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Considering offering a self-management option in home care? Key considerations for aged care providers moving into the home care space

Anita Courtney, Solomon Miller, Dr Melanie Tan

In 2018, Russell Kennedy published an article about the challenges for aged care providers when offering self-management models to home care clients. Since then self-management models have continued to become increasingly common and the new standardised Pricing Schedule has an option for self-management.

Consumer groups have welcomed the shift towards self-management. In 2019, COTA Australia, in conjunction with RMIT University, completed their ‘Increasing Self-management in Home Care’ project. This project, which looked at the experiences of 7 home care providers has resulted in COTA developing a suite of resources to inform providers and consumers what “self-management” means and how it can operate in practice.

What does self-management mean? Does it mean there is no care management component?

While there are a number of core attributes to the self-management model, there is no “one size fits all” model. Models differ based on the degree of consumer (or representative) control and the particular role of the provider and the consumer. Providers may offer consumers the opportunity to manage parts of their package (as a co-managed style) or a fully self-managed model where the case management by a provider is very limited.

There are also differences in terms of the way the package is managed at the consumer’s end. In some cases, it is the consumer who manages their package, in others it is a family member or friend. This will differ on a case by case basis.

What are providers responsible for?

Regardless of the model, it is important for providers to understand that from the regulatory perspective, their responsibilities under the Aged Care Act are the same. The approved provider is fundamentally responsible for the quality of care delivered to the consumer, even in cases where the consumer is directing who provides the care and how that care is provided. For example:

  • Standard 3 requires that consumers get “safe and effective personal and clinical care that is best practice, tailored to their needs, and which optimises their health and well-being”. This Standard applies regardless of whether that care is being provided by the provider, their contractor or by an organisation selected by the consumer.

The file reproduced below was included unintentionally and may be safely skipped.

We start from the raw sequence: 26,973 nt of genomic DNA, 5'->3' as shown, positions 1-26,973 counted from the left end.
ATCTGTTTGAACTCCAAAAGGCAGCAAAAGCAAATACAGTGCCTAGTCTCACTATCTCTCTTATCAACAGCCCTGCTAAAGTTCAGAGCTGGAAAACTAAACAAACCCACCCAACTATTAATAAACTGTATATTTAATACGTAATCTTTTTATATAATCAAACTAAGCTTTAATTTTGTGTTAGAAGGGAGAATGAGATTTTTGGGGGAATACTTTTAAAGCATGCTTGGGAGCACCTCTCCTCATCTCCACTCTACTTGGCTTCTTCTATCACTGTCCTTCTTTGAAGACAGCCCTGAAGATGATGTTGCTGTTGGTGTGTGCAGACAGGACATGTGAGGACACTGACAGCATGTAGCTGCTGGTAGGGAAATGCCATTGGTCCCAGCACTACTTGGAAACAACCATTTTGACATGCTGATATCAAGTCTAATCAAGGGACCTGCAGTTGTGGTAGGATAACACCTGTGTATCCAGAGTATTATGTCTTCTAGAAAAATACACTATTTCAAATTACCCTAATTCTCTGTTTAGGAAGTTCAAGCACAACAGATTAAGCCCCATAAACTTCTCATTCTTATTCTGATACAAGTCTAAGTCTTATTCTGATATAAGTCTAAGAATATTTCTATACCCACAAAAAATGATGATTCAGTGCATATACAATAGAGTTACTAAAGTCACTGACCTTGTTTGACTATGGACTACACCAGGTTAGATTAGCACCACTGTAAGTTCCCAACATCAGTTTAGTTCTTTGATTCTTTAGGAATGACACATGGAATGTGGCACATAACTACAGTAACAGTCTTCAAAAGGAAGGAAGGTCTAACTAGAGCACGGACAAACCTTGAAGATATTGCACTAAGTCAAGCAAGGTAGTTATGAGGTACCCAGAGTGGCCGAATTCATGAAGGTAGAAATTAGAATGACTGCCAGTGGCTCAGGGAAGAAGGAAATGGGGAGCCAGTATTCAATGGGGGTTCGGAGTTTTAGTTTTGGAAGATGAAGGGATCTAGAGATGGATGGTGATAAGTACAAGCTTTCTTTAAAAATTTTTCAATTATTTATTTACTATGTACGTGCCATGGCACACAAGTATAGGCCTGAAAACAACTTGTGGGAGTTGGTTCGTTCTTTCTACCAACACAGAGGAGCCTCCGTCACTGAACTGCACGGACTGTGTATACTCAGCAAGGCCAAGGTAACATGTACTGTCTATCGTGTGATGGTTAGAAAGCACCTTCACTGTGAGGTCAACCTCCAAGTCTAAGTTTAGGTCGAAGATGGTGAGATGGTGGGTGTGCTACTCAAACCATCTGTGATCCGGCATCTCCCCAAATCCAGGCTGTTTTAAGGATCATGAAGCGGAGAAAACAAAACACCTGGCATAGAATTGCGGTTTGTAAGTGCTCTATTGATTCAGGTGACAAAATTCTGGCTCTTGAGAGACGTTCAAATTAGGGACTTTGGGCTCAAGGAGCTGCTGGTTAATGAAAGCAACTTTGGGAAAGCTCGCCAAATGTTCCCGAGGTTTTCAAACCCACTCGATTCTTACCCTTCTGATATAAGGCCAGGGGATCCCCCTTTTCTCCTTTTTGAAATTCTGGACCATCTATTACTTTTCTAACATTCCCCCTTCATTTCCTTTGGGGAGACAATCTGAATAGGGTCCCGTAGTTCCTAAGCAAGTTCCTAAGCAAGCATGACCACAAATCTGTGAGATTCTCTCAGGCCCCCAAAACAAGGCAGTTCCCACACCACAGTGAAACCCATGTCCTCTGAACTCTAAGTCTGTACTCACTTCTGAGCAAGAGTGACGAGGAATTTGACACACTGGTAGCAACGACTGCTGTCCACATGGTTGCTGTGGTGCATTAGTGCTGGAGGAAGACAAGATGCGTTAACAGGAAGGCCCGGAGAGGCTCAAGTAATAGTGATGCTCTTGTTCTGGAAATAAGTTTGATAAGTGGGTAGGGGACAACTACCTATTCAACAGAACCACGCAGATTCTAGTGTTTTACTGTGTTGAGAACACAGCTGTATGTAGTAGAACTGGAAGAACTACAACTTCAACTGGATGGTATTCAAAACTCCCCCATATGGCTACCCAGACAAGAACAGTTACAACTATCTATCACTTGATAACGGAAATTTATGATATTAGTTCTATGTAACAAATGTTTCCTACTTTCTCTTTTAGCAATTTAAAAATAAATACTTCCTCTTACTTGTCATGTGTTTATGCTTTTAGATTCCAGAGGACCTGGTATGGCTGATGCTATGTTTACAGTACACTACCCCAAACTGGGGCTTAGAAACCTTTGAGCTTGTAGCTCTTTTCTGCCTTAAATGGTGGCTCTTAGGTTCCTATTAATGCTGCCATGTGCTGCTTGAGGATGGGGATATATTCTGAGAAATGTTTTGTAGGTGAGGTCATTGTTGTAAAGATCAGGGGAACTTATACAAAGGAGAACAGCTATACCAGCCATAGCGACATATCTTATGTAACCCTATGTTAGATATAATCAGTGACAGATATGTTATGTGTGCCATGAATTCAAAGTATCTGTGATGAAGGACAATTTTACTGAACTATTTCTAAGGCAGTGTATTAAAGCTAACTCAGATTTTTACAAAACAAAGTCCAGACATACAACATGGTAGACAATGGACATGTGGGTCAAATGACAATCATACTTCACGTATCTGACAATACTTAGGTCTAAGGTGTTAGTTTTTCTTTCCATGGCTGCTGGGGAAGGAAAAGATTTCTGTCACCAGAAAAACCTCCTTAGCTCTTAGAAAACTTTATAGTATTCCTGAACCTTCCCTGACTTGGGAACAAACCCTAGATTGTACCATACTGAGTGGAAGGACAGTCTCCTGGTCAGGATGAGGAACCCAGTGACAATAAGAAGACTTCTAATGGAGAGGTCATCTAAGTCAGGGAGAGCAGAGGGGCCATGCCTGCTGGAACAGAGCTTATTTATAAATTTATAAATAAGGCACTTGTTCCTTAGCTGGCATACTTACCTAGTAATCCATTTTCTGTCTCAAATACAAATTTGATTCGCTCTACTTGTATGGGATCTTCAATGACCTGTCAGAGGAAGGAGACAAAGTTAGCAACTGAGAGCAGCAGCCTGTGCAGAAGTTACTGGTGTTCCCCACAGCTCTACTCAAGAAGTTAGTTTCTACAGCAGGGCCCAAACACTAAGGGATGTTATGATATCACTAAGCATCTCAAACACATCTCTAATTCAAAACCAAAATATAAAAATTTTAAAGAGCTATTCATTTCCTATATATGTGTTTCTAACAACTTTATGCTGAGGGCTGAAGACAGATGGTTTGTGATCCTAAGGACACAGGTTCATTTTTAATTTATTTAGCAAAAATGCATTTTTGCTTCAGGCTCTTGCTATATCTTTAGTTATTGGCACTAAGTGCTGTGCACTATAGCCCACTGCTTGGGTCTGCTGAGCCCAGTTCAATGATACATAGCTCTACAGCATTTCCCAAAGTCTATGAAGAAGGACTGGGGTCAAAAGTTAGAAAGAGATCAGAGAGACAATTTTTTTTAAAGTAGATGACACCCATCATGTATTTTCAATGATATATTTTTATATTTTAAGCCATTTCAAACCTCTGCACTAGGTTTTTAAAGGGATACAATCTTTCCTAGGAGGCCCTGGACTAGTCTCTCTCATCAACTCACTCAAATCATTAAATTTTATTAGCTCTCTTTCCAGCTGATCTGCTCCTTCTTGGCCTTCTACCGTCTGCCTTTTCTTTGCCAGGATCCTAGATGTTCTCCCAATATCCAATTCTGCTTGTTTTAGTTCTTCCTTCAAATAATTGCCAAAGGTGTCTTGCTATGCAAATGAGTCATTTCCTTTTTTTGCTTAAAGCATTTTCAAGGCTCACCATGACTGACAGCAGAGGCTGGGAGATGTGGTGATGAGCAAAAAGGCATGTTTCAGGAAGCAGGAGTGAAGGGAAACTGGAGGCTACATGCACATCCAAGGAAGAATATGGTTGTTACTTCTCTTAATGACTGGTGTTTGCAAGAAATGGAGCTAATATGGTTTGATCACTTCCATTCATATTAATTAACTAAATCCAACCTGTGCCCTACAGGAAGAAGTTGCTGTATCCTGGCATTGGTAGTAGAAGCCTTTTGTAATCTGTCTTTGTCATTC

• Likewise, providers are responsible for ensuring those providing care to their consumers are suitably qualified and skilled. The Guidance expressly states “the organisation that receives funding from the Australian Government is expected to make sure its workforce (including contractors) meets the relevant Quality Standards.”

What does this mean for providers?

This means it is not possible for an aged care provider to “outsource” their responsibilities for the quality of care to the consumer just because that consumer is self-managing their package. The provider must maintain oversight of the workforce used by the consumer and take steps to ensure the care they deliver is adequate. Meeting these responsibilities require the aged care provider to provide some care (case) management.

Providers also need to implement systems to ensure that they are aware of any issues that arise in relation to service quality. For example, providers should require both the consumer and the service provider to report any issues, incidents or complaints to the provider, otherwise the provider may find themselves answering to the Quality and Safety Commission in an audit or complaint for issues they weren’t aware of.

Minimum requirements for providers introducing self-management options

Providers considering offering self-management need to ensure their model is consistent with the obligations and responsibilities of approved providers under the Aged Care Act and the Quality Standards. At minimum, providers must:

  1. Ensure that the model of self-management they are utilising is tailored to, and appropriate for, the needs and capabilities of the individual consumers.
  2. When dealing with representatives in situations where the consumer does not have capacity, ensure they are the appropriate person (eg a power of attorney); don’t assume a next-of-kin has the authority to make decisions.
  3. Ensure that their client agreements clearly outline the roles and responsibilities of the consumer and their representatives, the provider and any service providers so that it is clear who is responsible for what. The agreement should also have provisions to prevent the consumer from over-spending.
  4. Be clear and transparent around what happens if the consumer becomes incapable of managing their package.
  5. Have adequate service agreements in place with those delivering services to clients. As set out in the Commission’s Guidelines “contracts requiring compliance with the Standards and effective contractor management are essential”.
  6. Ensure the fees they charge consumers for self-managing, cover the costs and risks to the provider in this model.

Finally, providers should be aware that if the services provided to consumers (including those who self-manage) are not adequate, it is the approved provider who will be answering to the Quality and Safety Commission.

If you require any further information regarding self-management options in home care, please contact Anita Courtney on (03) 8602 7211 or our expert Aged Care team. Russell Kennedy has developed a specific self-managed/co-managed client agreement that may assist you if you are looking to offer a self-management option.

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